The information below comes from the statement of deficiencies compiled by health inspectors and provided to AHCJ by the Centers for Medicare and Medicaid Services. It does not include the steps the hospital plans to take to fix the problem, known as a plan of correction. For that information, you should contact the hospital, your state health department or CMS. Accessing the document may require you to file a Freedom of Information Request. Information on doing so is available here.

GEISINGER MEDICAL CENTER 100 NORTH ACADEMY AVENUE DANVILLE, PA 17822 Jan. 30, 2015
VIOLATION: POSTING OF SIGNS Tag No: A2402
Based on review of facility documents, observation and staff interview (EMP), it was determined the facility failed to ensure signage specifying the rights of individuals to an examination and treatment of emergency medical conditions and women in labor who come to the Emergency Department for health care services were conspicuously posted at entrances, admitting area, waiting room and treatment areas in the facility's Emergency Department (ED) as required under section 1867 of the Social Security Act.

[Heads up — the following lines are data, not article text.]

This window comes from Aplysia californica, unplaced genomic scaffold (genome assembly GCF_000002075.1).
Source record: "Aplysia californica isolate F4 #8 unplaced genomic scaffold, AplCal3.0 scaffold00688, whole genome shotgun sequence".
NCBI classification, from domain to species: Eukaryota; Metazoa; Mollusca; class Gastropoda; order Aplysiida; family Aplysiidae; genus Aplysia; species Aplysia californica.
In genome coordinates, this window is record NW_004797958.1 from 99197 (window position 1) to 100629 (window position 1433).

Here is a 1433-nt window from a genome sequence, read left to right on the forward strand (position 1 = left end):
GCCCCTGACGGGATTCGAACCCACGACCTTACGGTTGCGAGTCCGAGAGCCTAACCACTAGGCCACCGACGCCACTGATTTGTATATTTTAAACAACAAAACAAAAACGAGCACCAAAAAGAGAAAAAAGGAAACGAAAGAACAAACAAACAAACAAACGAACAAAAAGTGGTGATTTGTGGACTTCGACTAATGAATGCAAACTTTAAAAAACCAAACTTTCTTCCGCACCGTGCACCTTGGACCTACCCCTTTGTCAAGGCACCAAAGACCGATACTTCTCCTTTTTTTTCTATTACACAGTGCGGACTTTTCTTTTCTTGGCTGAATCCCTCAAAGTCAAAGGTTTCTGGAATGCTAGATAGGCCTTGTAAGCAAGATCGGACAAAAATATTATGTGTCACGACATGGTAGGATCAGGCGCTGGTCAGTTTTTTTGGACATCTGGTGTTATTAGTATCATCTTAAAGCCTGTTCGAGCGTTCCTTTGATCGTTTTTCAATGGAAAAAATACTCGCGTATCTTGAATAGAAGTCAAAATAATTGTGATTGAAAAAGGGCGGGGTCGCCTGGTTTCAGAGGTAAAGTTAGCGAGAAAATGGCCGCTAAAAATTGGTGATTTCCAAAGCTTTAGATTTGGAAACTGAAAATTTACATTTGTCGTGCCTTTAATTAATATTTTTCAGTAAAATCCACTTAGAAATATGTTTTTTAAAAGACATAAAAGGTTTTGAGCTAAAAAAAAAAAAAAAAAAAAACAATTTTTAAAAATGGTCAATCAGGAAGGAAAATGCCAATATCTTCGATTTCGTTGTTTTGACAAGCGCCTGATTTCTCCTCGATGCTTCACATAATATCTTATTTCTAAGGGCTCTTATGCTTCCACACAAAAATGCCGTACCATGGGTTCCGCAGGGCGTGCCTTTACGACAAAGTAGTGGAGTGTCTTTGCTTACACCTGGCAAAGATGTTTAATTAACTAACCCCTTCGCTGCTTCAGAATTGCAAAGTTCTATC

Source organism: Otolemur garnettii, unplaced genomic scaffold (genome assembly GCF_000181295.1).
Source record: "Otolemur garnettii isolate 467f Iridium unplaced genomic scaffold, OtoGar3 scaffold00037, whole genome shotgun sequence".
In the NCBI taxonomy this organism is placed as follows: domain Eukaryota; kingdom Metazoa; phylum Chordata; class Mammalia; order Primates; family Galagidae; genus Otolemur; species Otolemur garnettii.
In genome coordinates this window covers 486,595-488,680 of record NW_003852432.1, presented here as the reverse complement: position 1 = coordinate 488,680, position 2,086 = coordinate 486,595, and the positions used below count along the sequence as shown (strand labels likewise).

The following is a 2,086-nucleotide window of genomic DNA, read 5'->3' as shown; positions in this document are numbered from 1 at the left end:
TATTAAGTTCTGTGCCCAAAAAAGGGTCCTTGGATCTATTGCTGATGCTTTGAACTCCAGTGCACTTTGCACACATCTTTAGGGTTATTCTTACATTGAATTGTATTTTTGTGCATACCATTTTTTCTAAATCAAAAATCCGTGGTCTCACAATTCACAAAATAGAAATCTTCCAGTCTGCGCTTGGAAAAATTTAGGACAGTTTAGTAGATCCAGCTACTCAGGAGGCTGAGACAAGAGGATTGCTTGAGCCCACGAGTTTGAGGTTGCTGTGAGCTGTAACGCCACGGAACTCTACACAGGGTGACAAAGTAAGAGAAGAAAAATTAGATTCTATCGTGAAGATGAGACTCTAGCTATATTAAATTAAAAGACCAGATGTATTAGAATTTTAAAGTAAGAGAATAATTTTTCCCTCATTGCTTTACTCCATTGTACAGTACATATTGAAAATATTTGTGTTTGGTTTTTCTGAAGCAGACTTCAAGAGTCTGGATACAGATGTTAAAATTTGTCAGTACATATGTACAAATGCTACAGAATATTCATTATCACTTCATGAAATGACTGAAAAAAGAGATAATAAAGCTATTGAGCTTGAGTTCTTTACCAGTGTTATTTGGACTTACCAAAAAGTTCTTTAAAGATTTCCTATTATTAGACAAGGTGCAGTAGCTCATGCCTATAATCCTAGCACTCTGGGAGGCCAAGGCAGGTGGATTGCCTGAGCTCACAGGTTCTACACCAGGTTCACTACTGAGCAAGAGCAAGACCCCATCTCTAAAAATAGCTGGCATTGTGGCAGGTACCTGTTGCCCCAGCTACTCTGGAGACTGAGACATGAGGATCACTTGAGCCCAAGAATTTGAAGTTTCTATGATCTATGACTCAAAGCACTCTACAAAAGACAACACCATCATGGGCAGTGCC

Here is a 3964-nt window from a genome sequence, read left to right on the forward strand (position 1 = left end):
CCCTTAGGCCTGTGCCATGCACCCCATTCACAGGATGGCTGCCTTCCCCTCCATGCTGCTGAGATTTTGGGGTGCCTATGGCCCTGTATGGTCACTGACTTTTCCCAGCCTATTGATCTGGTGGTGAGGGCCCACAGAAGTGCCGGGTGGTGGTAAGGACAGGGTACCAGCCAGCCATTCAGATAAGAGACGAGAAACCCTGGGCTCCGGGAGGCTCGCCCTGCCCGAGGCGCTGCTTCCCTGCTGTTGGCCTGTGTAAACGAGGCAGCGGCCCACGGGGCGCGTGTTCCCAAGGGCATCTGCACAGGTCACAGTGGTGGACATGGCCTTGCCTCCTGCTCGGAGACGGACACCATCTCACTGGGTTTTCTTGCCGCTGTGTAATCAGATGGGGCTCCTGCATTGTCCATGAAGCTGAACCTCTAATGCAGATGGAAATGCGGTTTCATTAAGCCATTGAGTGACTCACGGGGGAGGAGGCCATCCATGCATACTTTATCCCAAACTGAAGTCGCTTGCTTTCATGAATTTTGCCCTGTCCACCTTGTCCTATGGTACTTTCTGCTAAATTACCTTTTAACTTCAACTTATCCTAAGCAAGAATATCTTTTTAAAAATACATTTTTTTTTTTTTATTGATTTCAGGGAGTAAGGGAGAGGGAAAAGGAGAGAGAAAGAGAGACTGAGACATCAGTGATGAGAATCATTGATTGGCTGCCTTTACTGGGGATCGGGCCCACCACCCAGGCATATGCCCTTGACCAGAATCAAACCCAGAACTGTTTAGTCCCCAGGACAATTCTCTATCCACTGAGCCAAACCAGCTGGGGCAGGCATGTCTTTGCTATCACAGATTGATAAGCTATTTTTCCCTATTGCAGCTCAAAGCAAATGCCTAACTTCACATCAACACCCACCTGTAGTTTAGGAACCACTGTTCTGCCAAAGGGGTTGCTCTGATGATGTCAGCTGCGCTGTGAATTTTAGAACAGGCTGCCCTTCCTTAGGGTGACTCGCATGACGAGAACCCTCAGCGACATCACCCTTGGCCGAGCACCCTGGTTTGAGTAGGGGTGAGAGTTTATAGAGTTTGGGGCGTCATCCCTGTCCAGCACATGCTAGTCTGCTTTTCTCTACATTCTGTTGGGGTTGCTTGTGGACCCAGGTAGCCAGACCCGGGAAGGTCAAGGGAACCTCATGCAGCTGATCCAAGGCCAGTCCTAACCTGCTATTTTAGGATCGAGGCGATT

Findings include:

Review on January 12, 2015, of the facility's "EMTALA System Policy", last reviewed October 17, 2014, revealed "... Patient Transfer and Emergency Medical Treatment and Labor Act (EMTALA) Purpose: To identify guidelines for providing the appropriate setting for conducting medical screening examinations; to identify providers eligible to perform emergency medical screening examinations; To comply with the Emergency Medical Treatment and Labor Act EMTALA), 42 U.S.C. 1395 and subsequent federal interpretive guidelines and state regulations. ... Definitions: ... Emergency Medical Treatment and Labor Act EMTALA refers to Sections 1866 and 1867 of the Social Security Act, 42 U.S.C. and 1395dd, which obligates hospitals to provide medical screening, treatment and transfer of individuals with emergency medical conditions or women in labor. It is also referred to as the "anti-dumping" statute and COBRA (Consolidated, Omnibus Budget and Reconciliation Act). ..."